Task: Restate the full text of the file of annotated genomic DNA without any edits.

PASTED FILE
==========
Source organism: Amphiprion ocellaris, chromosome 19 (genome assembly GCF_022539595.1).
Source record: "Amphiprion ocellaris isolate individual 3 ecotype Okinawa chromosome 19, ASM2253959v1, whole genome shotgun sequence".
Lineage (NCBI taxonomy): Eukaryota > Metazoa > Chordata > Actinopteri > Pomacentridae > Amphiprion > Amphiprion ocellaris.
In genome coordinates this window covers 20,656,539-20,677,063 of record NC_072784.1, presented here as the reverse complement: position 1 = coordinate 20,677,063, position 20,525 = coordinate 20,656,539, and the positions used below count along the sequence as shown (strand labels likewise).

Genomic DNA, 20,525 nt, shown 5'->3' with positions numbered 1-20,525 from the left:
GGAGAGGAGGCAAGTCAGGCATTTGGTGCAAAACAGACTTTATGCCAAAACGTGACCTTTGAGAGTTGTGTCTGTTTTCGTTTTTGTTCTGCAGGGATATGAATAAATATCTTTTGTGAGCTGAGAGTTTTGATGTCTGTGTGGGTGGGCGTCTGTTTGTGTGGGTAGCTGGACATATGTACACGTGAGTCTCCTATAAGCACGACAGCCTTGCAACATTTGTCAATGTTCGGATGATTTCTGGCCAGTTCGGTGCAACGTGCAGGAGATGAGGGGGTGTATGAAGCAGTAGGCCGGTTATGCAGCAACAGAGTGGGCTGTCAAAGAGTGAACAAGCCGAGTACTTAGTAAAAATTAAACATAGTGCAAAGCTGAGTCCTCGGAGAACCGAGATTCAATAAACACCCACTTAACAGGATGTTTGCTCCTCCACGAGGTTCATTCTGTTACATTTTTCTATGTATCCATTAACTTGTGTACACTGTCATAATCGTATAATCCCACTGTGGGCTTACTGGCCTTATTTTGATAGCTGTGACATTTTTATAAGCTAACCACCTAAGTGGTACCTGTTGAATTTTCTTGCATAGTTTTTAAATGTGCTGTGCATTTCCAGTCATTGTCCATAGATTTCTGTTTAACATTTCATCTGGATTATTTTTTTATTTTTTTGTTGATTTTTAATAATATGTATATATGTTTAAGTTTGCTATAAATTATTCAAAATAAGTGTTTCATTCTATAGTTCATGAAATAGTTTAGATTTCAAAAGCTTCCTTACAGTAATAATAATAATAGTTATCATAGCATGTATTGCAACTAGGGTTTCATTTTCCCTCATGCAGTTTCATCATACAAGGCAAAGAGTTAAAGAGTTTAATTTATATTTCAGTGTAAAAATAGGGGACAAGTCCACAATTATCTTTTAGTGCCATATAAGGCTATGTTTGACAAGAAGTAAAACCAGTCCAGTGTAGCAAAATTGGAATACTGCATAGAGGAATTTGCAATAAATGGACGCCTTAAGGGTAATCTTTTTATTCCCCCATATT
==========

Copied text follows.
Source organism: Amphiprion ocellaris, chromosome 19 (genome assembly GCF_022539595.1).
Source record: "Amphiprion ocellaris isolate individual 3 ecotype Okinawa chromosome 19, ASM2253959v1, whole genome shotgun sequence".
Lineage (NCBI taxonomy): Eukaryota > Metazoa > Chordata > Actinopteri > Pomacentridae > Amphiprion > Amphiprion ocellaris.
In genome coordinates this window covers 20,656,539-20,677,063 of record NC_072784.1, presented here as the reverse complement: position 1 = coordinate 20,677,063, position 20,525 = coordinate 20,656,539, and the positions used below count along the sequence as shown (strand labels likewise).

Genomic DNA, 20,525 nt, shown 5'->3' with positions numbered 1-20,525 from the left:
GGAGAGGAGGCAAGTCAGGCATTTGGTGCAAAACAGACTTTATGCCAAAACGTGACCTTTGAGAGTTGTGTCTGTTTTCGTTTTTGTTCTGCAGGGATATGAATAAATATCTTTTGTGAGCTGAGAGTTTTGATGTCTGTGTGGGTGGGCGTCTGTTTGTGTGGGTAGCTGGACATATGTACACGTGAGTCTCCTATAAGCACGACAGCCTTGCAACATTTGTCAATGTTCGGATGATTTCTGGCCAGTTCGGTGCAACGTGCAGGAGATGAGGGGGTGTATGAAGCAGTAGGCCGGTTATGCAGCAACAGAGTGGGCTGTCAAAGAGTGAACAAGCCGAGTACTTAGTAAAAATTAAACATAGTGCAAAGCTGAGTCCTCGGAGAACCGAGATTCAATAAACACCCACTTAACAGGATGTTTGCTCCTCCACGAGGTTCATTCTGTTACATTTTTCTATGTATCCATTAACTTGTGTACACTGTCATAATCGTATAATCCCACTGTGGGCTTACTGGCCTTATTTTGATAGCTGTGACATTTTTATAAGCTAACCACCTAAGTGGTACCTGTTGAATTTTCTTGCATAGTTTTTAAATGTGCTGTGCATTTCCAGTCATTGTCCATAGATTTCTGTTTAACATTTCATCTGGATTATTTTTTTATTTTTTTGTTGATTTTTAATAATATGTATATATGTTTAAGTTTGCTATAAATTATTCAAAATAAGTGTTTCATTCTATAGTTCATGAAATAGTTTAGATTTCAAAAGCTTCCTTACAGTAATAATAATAATAGTTATCATAGCATGTATTGCAACTAGGGTTTCATTTTCCCTCATGCAGTTTCATCATACAAGGCAAAGAGTTAAAGAGTTTAATTTATATTTCAGTGTAAAAATAGGGGACAAGTCCACAATTATCTTTTAGTGCCATATAAGGCTATGTTTGACAAGAAGTAAAACCAGTCCAGTGTAGCAAAATTGGAATACTGCATAGAGGAATTTGCAATAAATGGACGCCTTAAGGGTAATCTTTTTATTCCCCCATATT